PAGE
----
As I noted in an earlier post on Internet Evolution, American society must eventually deal with an ever-growing digital record of people’s lives.
How will we manage DTMI (digital too much information)?
With lots of information even more easily accessible, it will be easier for companies to limit the pool of acceptable employees. It will be easier for the FBI to investigate people and deny security clearances for any transgressions. It will be easier for insurance companies to reject applicants.
The effect of this will be profound. This generation could respond by changing its ways. They might be compelled to grow up very fast and stop acting like kids. That could have some very positive potential implications, such as lower rates of binge drinking, less drug use, lower rates of STDs, and the like. However, growing up without a true childhood has its own downsides. Plus, given how young people are, it seems more likely that kids will keep acting like kids.
Additionally, even profound behavioral changes will only scratch the surface of the problem. For example, people will still face real issues with the use of health-related data in the employment and insurance realms.
As a result, this generation might instead turn away from the Internet and technology. If privacy and data issues aren’t addressed, “Generation Facebook/Reddit/Spokeo/Twitter (FRST)” -- or GenFirst -- might stop using things like Google, Twitter, and Facebook that could put them at risk. That said, this generation is so Internet enmeshed that this too seems unlikely.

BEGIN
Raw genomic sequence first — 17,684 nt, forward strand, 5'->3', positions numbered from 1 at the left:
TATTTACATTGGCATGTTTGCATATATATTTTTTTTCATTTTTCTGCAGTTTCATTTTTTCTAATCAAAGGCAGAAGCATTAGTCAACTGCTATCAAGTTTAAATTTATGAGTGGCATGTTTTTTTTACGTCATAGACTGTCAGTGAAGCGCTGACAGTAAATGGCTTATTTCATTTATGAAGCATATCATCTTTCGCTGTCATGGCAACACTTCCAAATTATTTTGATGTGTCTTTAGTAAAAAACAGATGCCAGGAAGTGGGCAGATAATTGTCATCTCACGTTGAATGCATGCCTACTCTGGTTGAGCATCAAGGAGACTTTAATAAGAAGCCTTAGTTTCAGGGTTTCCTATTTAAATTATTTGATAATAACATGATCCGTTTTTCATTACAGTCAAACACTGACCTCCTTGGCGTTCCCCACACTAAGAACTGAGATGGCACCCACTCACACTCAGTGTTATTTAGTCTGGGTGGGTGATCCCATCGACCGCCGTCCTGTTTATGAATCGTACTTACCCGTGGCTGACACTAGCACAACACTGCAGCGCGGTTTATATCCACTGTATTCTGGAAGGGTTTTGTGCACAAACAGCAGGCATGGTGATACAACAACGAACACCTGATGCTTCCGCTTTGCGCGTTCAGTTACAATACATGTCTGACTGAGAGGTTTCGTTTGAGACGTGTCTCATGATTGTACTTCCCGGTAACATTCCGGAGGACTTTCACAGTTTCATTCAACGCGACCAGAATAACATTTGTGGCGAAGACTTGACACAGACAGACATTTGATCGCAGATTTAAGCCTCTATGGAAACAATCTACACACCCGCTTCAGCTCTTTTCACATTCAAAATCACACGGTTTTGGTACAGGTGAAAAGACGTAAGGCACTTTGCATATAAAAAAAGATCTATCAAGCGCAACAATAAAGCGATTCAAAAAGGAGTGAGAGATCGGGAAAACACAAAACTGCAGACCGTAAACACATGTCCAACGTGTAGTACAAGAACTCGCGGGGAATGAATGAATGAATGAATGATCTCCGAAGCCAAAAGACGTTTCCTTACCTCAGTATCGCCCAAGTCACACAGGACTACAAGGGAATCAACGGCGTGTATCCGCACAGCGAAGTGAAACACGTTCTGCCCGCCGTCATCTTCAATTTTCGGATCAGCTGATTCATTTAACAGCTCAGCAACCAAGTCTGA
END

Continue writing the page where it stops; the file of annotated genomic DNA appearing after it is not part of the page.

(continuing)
Even if a young person already has designs on higher office or corporate leadership (recall Bill Clinton knew he wanted to be president from the moment he shook Kennedy’s hand) and acts with great digital reserve, that doesn’t mean his friends won’t get him into trouble. Look at what happened to Vice President Biden’s daughter and Olympic Champion Michael Phelps. In today’s world, almost every cellphone is a possible paparazzi camera.
Alternatively, if this generation is not going to fundamentally change its behaviors or walk away from technology, we in American society may have to reconsider our attitudes to some degree. I highly doubt that the more unacceptable or “fringe” behaviors will ever become embraced, but we may find that we must loosen up a bit. American society may need to become a bit more “European” in its attitudes.
This shift may be facilitated by a shrinking number of individuals whose pasts are “clean” enough that they can freely criticize others without putting themselves at risk. Think of all the ministers and politicians who have been exposed for doing the very things that they decry. “Let he who is without sin cast the first stone” might take on a new, extremely real meaning when so much of our lives is now on the record.
Another possibility is that we will have to change how we look at and use all this information. As consumers, we could drive change with our mouse and wallet, avoiding Internet sites and applications that compromise privacy. We could demand that our leaders protect our privacy. The Congress and the President could enact new protections for personal data. However, data is big business, and the big industrial actors (like insurers and marketers) are not going to accept major limitations without a fight.
While it is impossible at this point to say how this will all play out, what is clear is that something is going to have to change. The Internet cannot live up to its full potential if the trend in the use and misuse of personal data continues.
— Robert Housman is Acting Executive Director and Chairman of the Board of the Cyber Secure Institute.